Country music is a different thing, but it tackles huge American things like race. We think of this as completely white music, but it turns out that the five-headed Mount Rushmore of early country music—A.P. Carter, Jimmie Rodgers, Hank Williams, Bill Monroe and Johnny Cash—all had African-American mentors or influences. So, all of a sudden, you realize that country music isn’t simplistic. In fact, it’s an element attached to a complex molecule that abuts blues, jazz, folk, rock, rhythm-and-blues and gospel. It’s a two-way street on which the artists go back and forth.
What sort of resistance or skepticism did you specifically encounter regarding country music?
Even a little bit in myself, the sense was that country music is pickup trucks and good old boys and hound dogs and six packs of beer. That’s the artificial thing, the barrier that fans and non-fans alike construct. In fact, country music mainlines direct emotions. It deals with two four letter words many of us are terrified of talking about—love and loss. That’s what country music is about.
Is making a film about an ostensibly less serious topic such as country or jazz music less demanding than making The Vietnam War?
All of these are really tough to do. Country Music was as hard as The Vietnam War. But there aren’t four or five million people dying in Country Music. It’s about a few people dying in accidents and others dying of broken hearts and alcohol. But still the death of Hank Williams is no less emotional than some things in the Vietnam series. What we’re looking for are good stories in American history, firing on all cylinders.
For interviews with major figures such as Merle Haggard or Willie Nelson, are you in the room asking the questions?
I’ve been working with Dayton Duncan [Country Music’s writer and co-producer] for almost 30 years. I know he can do it. He ended up doing Merle. I did Willie and Dolly [Parton]. Interviews are where the rubber hits the road. It’s got to be an interviewer of the highest quality. We were briefed by Willie’s “people” that he wouldn’t be forthcoming. He was wonderful. We had pared down our three-and-a-half pages of questions to essential things that I starred, feeling like we could just force it. We got all three-and-a-half pages and then some. He was loquacious. He’s still offbeat, with jazz syncopation in his rhythm. That’s so hard to edit, but that’s the glory of Willie.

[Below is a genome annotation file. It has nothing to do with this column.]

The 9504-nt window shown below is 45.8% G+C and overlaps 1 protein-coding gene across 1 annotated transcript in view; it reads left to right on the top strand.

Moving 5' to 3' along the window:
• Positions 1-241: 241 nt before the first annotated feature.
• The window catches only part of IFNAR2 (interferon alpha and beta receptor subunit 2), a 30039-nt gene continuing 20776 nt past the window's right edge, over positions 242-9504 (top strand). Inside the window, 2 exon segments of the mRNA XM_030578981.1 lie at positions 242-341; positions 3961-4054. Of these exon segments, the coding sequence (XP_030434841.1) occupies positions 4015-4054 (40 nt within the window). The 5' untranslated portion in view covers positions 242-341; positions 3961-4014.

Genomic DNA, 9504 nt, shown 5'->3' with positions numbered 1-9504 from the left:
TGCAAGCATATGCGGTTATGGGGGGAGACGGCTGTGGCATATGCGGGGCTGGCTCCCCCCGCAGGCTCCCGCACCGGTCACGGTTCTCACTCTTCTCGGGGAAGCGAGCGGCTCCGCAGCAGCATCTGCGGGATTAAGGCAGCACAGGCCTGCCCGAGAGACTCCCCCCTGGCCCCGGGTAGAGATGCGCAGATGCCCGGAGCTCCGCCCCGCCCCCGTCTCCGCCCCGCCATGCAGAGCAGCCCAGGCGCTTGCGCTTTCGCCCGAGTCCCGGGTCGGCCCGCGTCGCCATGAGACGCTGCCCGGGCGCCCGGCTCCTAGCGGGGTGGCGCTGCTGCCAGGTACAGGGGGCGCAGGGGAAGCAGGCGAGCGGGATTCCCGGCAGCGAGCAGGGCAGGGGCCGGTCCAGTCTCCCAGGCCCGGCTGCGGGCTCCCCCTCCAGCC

We did 101 interviews, 175-plus hours. And we’ve lost 20 of those people since then. God forbid we lose anybody before the broadcast, but it’s inevitable that somebody’s going to go. We’ll mourn them, but also be thankful that we’ve woven them into the tapestry of the film.
Was the country music community receptive to you and your team? Of course, you have a great track record.
It was more that everybody wants their story to be told. And everybody knows that, in a modern media culture, stuff is abbreviated. It ends up with superficiality and conventional wisdom and tropes. But we’re doing an in-depth thing. Which means that people’s lives, their careers, expertise will be honored and not pigeonholed.
You depict the talent and perseverance artists had as well as their faults and self-destructiveness. That’s especially true of three of the genre’s greats, Jimmie Rodgers, Hank Williams and Johnny Cash.
Superficiality tends to make everybody either good or bad, as if we live in some perfectly binary universe. We don’t. I’ve spent my entire professional life trying to say that a hero is in fact a complicated and deeply flawed person. Look at our Roosevelt series. Three heroes—Theodore Roosevelt, Franklin D. Roosevelt and Eleanor Roosevelt—all wounded, flawed and heroic.
Unlike your exhaustively researched films, many stories and reports that appear in contemporary news media and especially social media totally lack context, investigation and basic reporting.
And they grow like a cancer before there’s anything else more complex and researched. I’m blessed to be working in public broadcasting. Because I do have the time to develop these things. I don’t just travel the same old interstates. I get off on the backroads.
How many projects do you have in the works?
I’m working on seven films. If any filmmaker tells you they’re working on seven films, they’re either lying or they mean they have proposed films. But these are films I’ve already exposed film for, or I already have a script for, or a script is being written, or we’re already in the editing room. The older I get, the greedier I am for creativity. I want to make a film better every day of my life.
Country Music premieres nationwide on PBS stations Sunday, September 15 through Wednesday, September 18, and Sunday, September 22 through Wednesday, September 25. The series will stream on PBS.org and PBS apps. In advance of the premiere, the concert special Country Music: Live at the Ryman will debut September 8 on PBS stations.